Two vexing puzzles plague American land use regulators. The first puzzle is how to protect property owners from harmful spillovers without unduly stifling land use diversity. The dominant forms of land use regulation in the United States - zoning and private covenants - rely on ex ante prohibitions. Yet, since local governments and private developers rarely can calibrate the level of regulation to residents’ true preferences, the costs imposed by these regulations tend to exceed the benefits of actual harm prevention. The result is the over-protection of property owners and, and, many would argue, a monotonous, sterile, inefficient, and inconvenient suburban landscape ...


Bringing Clarity To Title Clearing: Tax Foreclosure And Due Process In The Internet Age, James J. Kelly Jr. Jan 2008

Bringing Clarity To Title Clearing: Tax Foreclosure And Due Process In The Internet Age, James J. Kelly Jr.

Journal Articles

The foreclosure of property tax liens performs an essential economic function by reconnecting underutilized properties to the real estate market. To clear title in an efficient and just manner, local jurisdictions foreclosing on tax liens require clear, balanced procedures for the provision of notice to affected parties. In its 2006 decision in Jones v. Flowers, the U.S. Supreme Court found that the foreclosing jurisdiction's lack of direct follow-up on returned notice mailings denied the addressee due process because the foreclosing party did not take steps that would be chosen by one desirous of actually informing the property owner ...


"No Taking Without A Touching?" Questions From An Armchair Originalist, Nicole Stelle Garnett Jan 2008

"No Taking Without A Touching?" Questions From An Armchair Originalist, Nicole Stelle Garnett

Journal Articles

This paper is an invited contribution to the Bernard Siegan Memorial Conference on Economic Liberties, Property Rights, and the Original Meaning of the Constitution at the University of San Diego School of Law. The paper poses three questions about the historical evidence used to support the dominant academic view that the Fifth Amendment's Takings Clause, as originally understood, extended only to physical appropriations or invasions of private property. First, the paper questions the relevance of state and local regulatory practices to the pre-incorporation understanding of the Takings Clause. Second, the paper expresses concern about the use of state-court cases ...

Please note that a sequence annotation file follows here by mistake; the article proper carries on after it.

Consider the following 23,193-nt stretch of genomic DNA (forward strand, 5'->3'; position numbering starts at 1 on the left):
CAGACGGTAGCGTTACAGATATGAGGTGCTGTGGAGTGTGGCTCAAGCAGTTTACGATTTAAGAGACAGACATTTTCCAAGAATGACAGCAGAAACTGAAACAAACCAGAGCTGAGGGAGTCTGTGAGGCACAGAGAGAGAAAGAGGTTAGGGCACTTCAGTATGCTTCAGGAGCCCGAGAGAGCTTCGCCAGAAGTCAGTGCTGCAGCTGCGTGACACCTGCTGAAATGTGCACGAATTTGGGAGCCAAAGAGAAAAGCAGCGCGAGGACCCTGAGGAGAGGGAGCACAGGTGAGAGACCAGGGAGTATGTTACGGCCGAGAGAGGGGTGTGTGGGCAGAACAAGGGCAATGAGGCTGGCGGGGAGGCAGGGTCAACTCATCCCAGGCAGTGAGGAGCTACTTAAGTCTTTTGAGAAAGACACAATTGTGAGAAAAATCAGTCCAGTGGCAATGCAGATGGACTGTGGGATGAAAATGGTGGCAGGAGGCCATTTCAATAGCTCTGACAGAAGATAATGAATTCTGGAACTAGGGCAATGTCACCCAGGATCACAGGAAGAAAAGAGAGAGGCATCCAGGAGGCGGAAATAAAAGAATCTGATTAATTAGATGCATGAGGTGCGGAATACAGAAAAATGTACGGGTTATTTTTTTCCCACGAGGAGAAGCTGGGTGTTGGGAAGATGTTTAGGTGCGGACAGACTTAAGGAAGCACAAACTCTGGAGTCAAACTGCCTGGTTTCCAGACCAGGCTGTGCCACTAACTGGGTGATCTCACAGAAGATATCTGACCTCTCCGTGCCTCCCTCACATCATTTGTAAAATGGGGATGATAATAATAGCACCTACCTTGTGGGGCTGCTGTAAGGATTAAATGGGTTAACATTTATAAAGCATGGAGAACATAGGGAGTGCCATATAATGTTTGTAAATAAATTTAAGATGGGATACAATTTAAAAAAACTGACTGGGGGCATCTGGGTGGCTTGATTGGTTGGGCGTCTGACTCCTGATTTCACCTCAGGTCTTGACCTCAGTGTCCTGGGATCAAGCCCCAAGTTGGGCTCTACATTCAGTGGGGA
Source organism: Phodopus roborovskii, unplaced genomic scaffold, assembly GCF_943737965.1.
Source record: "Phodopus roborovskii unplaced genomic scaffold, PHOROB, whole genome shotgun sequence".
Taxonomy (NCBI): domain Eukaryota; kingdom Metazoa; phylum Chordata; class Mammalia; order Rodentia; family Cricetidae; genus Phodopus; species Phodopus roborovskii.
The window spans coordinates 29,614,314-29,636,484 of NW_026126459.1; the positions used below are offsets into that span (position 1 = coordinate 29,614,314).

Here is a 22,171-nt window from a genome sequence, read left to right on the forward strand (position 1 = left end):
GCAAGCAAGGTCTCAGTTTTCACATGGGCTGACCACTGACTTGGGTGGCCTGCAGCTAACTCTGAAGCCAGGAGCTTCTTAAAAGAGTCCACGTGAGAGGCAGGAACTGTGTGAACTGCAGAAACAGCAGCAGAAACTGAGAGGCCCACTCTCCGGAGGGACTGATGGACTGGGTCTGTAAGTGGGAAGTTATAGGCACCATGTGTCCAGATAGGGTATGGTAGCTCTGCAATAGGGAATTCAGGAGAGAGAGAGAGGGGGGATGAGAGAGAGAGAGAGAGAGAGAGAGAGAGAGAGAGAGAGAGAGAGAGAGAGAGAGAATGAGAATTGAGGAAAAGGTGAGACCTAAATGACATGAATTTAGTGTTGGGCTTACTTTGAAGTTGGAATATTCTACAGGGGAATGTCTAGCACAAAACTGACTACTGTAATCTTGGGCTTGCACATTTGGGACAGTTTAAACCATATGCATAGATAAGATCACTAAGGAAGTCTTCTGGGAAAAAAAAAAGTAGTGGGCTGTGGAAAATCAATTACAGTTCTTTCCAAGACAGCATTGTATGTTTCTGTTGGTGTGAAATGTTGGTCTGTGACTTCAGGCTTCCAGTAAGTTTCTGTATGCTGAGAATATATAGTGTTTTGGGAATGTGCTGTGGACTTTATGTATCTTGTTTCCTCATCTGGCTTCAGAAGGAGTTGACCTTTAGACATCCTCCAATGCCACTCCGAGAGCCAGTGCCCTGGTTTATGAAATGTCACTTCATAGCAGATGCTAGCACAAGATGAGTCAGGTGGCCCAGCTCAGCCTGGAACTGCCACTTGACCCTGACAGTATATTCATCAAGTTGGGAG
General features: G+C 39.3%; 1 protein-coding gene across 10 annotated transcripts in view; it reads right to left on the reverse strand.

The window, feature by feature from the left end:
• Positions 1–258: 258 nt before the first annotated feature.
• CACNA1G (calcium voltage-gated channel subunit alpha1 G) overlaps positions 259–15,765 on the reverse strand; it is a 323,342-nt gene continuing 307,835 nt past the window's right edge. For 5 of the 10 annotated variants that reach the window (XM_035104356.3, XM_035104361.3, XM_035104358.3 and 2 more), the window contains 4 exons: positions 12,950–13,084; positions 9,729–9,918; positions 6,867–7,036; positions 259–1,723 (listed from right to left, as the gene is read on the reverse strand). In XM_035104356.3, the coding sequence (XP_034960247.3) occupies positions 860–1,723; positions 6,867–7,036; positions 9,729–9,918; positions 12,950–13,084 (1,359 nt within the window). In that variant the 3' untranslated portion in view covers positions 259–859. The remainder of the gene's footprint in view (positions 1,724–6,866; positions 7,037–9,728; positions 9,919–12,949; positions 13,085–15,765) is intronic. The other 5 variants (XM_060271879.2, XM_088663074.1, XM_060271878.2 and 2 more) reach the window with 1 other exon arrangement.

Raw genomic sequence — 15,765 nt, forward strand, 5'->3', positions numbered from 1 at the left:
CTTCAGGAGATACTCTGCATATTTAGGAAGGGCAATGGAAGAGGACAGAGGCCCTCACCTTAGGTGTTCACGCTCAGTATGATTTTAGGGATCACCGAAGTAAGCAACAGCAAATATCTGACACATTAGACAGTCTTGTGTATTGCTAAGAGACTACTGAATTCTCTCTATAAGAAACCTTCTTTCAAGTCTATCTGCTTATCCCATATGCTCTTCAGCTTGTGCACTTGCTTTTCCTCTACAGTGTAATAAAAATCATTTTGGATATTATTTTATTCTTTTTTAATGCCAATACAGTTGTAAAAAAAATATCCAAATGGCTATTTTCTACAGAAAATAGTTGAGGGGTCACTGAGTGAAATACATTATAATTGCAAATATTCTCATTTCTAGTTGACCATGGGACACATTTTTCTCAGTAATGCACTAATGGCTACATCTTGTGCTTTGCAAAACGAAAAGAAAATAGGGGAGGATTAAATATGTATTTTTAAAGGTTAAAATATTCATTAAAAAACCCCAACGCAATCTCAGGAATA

Property In-Laws, Nicole Stelle Garnett Jan 2007

Property In-Laws, Nicole Stelle Garnett

Journal Articles

No abstract provided.


The Neglected Political Economy Of Eminent Domain, Nicole Stelle Garnett Jan 2006

The Neglected Political Economy Of Eminent Domain, Nicole Stelle Garnett

Journal Articles

This Article challenges a foundational assumption about eminent domain - namely, that owners are systematically undercompensated because they receive only fair market value for their property. The Article shows that, in fact, scholars have overstated the undercompensation problem because they have focused on the compensation required by the Constitution, rather than on the actual mechanics of eminent domain. The Article examines three ways that Takers (i.e., non-judicial actors in the eminent domain process) minimize undercompensation. First, Takers may avoid taking high-subjective-value properties. Second, Takers frequently must pay more compensation in the form of relocation assistance. Third, Takers and property owners ...


"We Shall Not Be Moved": Urban Communities, Eminent Domain And The Socioeconomics Of Just Compensation, James J. Kelly Jan 2006

"We Shall Not Be Moved": Urban Communities, Eminent Domain And The Socioeconomics Of Just Compensation, James J. Kelly

Journal Articles

If eminent domain is to serve true community development, statutory reforms must limit its propensity to abuse while still preserving its effectiveness. The first part of this article offers a normative legal theory of eminent domain as constrained by both the availability of alternative means of achieving public objectives and the inability of some condemnees to be made whole by cash compensation. The consideration of the land needs of both the condemnor and the condemnee is crucial to the respective evaluations of public use and just compensation as limitations on eminent domain. In the context of urban redevelopment, the theory ...


Ordering (And Order In) The City, Nicole Stelle Garnett Jan 2004

Ordering (And Order In) The City, Nicole Stelle Garnett

Journal Articles

Over the past two decades, the broken windows hypothesis by George Kelling and James Q. Wilson has revolutionized thinking about urban policy. This now-familiar theory is that uncorrected manifestations of disorder, even minor ones like broken windows, signal a breakdown in the social order that accelerates neighborhood decline. The response to this theory has been a proliferation of policies focusing on public order. Largely missing from the academic debate about these developments is a discussion of the complex and important role of property regulation in order-maintenance efforts. This Article attempts to fill that property law gap in the public-order puzzle ...


Using The Pervasive Method Of Teaching Legal Ethics In A Property Course, Thomas L. Shaffer Jan 2002

Using The Pervasive Method Of Teaching Legal Ethics In A Property Course, Thomas L. Shaffer

Journal Articles

No abstract provided.